"And so on. The good news however is that as food prices soar, and as rents hit all time highs, wages are rising in lockstep. Oh wait, nevermind."

Exactly. CNBC is reporting that the bad news is, prices are going up. the good news is, wages are not. Therefore we can't have inflation. So what we have is the consumer getting eaten alive. The only question is, when will the masses rise up and demand moar? My guess is never, they will do the right thing and go starve in a ditch.

Wed, 05/14/2014 - 09:14 | 4758420 Dr. Engali
Dr. Engali's picture

No, they will come raid your kitchen, then go starve in a ditch.

Wed, 05/14/2014 - 08:57 | 4758353 NDXTrader
NDXTrader's picture

It's walking and quacking like stagflation

Wed, 05/14/2014 - 09:01 | 4758366 bigkahuna
bigkahuna's picture

Venezuela time!

Wed, 05/14/2014 - 09:08 | 4758390 fonzannoon
fonzannoon's picture

So the unemployment rate is now close to 5% and inflation (even the phony numbers) is starting to come in hot. This is with a negative GDP print. Fucking hysterical. This whole thing is hysterical. 

The only thing we know is this is not your 70's stagflation that will be met with Volker and 25 years of rising wages and a booming economy.

Wed, 05/14/2014 - 09:39 | 4758553 youngman
youngman's picture

What is amazing is how the bond rates are falling...all over the is that happeing????

Wed, 05/14/2014 - 09:48 | 4758614 fonzannoon
fonzannoon's picture

Wages wages wages. Don't forget that. You don't get interest rates and gold and inflation spiraling out of control without wage inflation.

Wed, 05/14/2014 - 09:18 | 4758437 firstdivision
firstdivision's picture

I've been singing that song and dance on this site since I started.  We are the 1970's reincarnate.  keep an eye on rates, as this shit is going to be a wild ride.

Wed, 05/14/2014 - 09:42 | 4758568 Eyeroller
Eyeroller's picture

Don't worry, Aunty Ponzi Munchkin will just print more money.  Problem solved.  Markets rally.

Wed, 05/14/2014 - 08:57 | 4758354 Agent P
Agent P's picture

Chained PPI...just find a substitute for food and problem solved.  You're welcome. 

Wed, 05/14/2014 - 09:01 | 4758367 Osmium
Osmium's picture

Soylent Green?

Wed, 05/14/2014 - 09:13 | 4758399 FieldingMellish
FieldingMellish's picture

Defecake. The new name in snack foods.

Wed, 05/14/2014 - 08:57 | 4758355 Sudden Debt
Sudden Debt's picture


Obama is really doing his best he....

Wed, 05/14/2014 - 09:01 | 4758365 Yen Cross
Yen Cross's picture

    If you want your inflation, you can keep your inflation.

Wed, 05/14/2014 - 09:04 | 4758377 Seasmoke
Seasmoke's picture

I guess we have hit Peak smaller packaging !!!!

Wed, 05/14/2014 - 09:13 | 4758417 Sudden Debt
Sudden Debt's picture

It's all part of the "fight obesity" programm... it's working...

Wed, 05/14/2014 - 09:04 | 4758378 Sean7k
Sean7k's picture

It is the " War of Dependence". to the degree you are dependent on the State and its' crony corporate partners, you will be impoverished. 

I think it works like this: As long as a society can produce gains in value, the Elites reward them with a rising standard of living, but once the value of goods and services begins to decrease, they use their central banking tools to break us. They then move production to countries were value can be re-established, leaving an empty quarry, an empty husk to further degrade. 

Trusting in the State seems to have serious drawbacks. Trusting in ourselves and communities can offer hope. Starve the parasites and feed your family. Break the cycle of dependence that is spiraling into slavery.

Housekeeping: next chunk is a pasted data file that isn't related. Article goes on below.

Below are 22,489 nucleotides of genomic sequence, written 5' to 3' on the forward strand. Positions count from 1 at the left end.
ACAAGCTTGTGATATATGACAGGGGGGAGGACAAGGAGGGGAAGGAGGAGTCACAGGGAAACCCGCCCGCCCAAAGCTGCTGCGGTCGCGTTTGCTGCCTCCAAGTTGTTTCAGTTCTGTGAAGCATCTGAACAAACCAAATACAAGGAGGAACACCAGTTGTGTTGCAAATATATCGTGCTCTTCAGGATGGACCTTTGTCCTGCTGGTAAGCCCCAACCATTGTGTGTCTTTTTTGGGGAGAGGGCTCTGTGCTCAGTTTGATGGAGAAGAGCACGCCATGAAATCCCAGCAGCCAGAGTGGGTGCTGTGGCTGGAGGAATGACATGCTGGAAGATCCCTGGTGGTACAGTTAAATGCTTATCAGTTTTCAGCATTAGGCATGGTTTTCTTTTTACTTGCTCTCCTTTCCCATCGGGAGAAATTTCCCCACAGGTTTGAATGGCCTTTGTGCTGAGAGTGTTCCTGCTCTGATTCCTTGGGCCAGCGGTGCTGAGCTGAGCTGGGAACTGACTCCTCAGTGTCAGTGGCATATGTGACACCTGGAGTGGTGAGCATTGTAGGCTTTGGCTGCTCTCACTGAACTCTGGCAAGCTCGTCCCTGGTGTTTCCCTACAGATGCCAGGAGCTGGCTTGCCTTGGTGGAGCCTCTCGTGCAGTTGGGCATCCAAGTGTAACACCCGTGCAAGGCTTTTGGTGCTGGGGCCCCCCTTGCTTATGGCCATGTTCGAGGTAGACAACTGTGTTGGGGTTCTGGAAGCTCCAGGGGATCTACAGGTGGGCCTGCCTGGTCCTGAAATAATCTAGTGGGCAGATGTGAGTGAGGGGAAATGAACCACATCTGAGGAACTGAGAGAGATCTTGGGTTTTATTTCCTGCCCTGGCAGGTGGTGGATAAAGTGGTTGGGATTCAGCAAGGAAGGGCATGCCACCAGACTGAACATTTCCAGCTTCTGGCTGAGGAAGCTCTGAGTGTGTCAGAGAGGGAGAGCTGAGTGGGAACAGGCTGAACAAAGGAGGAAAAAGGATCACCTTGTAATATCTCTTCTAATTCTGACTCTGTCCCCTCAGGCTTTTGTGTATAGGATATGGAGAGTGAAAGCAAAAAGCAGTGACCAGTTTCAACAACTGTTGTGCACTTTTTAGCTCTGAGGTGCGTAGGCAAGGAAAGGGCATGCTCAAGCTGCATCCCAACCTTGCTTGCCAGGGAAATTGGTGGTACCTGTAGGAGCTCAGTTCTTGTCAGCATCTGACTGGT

Wed, 05/14/2014 - 10:34 | 4758849 Cathartes Aura
Cathartes Aura's picture


"Trusting" the State is Believing the myth of inherent Specialness, and the privilege that comes with the story.

once the resources - human especially - have been "used" then The Parasites will pick up and move to the next Host, and begin the process

of sucking Them dry.  it's what The Parasites do.  no humans are inherently (more) Special, on a long enough timeline. . .

Wed, 05/14/2014 - 09:04 | 4758382 Abitdodgie
Abitdodgie's picture

Obama is one of the best pres we have ever had , look at all the people in Amerrika that do not have to work any more . Give him another couple of years and we will all be able to stop working .   OBAMA 2016  rarara.

Wed, 05/14/2014 - 09:08 | 4758395 FieldingMellish
FieldingMellish's picture


Wed, 05/14/2014 - 09:05 | 4758384 redbird
redbird's picture

Chinese purchase of Smithfield looking like a pretty good move about now. 

Dump those paper dollars for a productive asset from american debt slaves.


Wed, 05/14/2014 - 09:09 | 4758397 SheepDog-One
SheepDog-One's picture

'Productive asset from american debt slaves'....about the only thing I can think of is making soap from their liposuction fat?

Wed, 05/14/2014 - 09:17 | 4758430 pods
pods's picture


Wed, 05/14/2014 - 11:37 | 4759133 tip e. canoe
tip e. canoe's picture

don't lye to us pods


Wed, 05/14/2014 - 10:41 | 4758891 Cathartes Aura
Cathartes Aura's picture

"Chinese purchase of Smithfield" was a tell. . . they love pork, their pigs were seen belly-up, floating downstream by the thousands. . . and recently what happened to the CAFO piglets?

add the fact that the Chinese are buying up property in amrka coast-to-coast, states are starting to compete for the privilege of hosting their factories/communities. . .

it's all right there, happening in front of our eyes.

Wed, 05/14/2014 - 11:00 | 4758988 tip e. canoe
tip e. canoe's picture

regardless of who owns what, still the questions remain:

1) what do the piggys eat? & 2) what to do with all the piggy shit? (the toxicity of which is highly dependent on #1)

j.salatin has an answer:

imho, worth the silver dollar if you got some woods.

Wed, 05/14/2014 - 11:08 | 4759004 Cathartes Aura
Cathartes Aura's picture

absolutely agree, forested pigs are the way to go.

and when you're ready to harvest, these folks are also worth watching, learning from, and tipping a few silvers towards. . .

Farmstead Meatsmith